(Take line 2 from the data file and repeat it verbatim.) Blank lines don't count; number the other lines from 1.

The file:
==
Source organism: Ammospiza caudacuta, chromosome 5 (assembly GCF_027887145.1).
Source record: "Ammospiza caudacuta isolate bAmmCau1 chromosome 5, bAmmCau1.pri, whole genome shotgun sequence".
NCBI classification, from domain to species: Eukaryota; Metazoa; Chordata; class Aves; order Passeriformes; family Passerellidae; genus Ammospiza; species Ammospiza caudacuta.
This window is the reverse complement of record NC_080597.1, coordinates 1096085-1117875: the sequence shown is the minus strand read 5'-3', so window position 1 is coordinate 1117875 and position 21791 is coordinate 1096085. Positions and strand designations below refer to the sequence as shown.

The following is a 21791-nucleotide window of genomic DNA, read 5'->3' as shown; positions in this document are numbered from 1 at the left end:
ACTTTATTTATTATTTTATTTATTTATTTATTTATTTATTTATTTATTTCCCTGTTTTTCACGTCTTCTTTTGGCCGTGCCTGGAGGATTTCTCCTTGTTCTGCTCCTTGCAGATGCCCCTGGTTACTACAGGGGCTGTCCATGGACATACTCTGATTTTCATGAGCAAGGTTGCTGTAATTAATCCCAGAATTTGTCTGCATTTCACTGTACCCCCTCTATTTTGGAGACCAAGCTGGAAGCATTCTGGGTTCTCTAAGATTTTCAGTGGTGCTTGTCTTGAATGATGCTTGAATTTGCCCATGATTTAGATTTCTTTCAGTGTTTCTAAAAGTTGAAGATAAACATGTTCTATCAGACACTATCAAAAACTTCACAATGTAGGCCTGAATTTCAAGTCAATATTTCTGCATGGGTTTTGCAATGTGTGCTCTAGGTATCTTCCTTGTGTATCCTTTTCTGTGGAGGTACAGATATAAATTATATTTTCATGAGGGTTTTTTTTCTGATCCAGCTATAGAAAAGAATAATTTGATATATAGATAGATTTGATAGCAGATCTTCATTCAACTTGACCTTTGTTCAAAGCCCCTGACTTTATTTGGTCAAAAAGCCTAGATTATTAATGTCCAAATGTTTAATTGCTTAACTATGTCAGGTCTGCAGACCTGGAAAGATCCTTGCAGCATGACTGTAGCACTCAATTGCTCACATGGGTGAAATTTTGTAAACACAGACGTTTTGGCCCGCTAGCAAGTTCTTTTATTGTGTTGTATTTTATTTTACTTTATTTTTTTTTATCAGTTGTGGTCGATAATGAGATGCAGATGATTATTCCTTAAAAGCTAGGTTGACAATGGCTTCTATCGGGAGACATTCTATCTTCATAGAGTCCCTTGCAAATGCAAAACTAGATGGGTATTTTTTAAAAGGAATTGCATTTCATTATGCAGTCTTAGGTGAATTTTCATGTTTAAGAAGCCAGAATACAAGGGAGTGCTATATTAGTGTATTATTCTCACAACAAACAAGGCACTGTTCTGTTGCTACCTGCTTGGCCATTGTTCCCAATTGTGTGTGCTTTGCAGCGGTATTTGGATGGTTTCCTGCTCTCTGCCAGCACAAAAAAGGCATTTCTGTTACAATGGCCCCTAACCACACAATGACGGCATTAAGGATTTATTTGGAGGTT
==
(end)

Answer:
Source record: "Ammospiza caudacuta isolate bAmmCau1 chromosome 5, bAmmCau1.pri, whole genome shotgun sequence".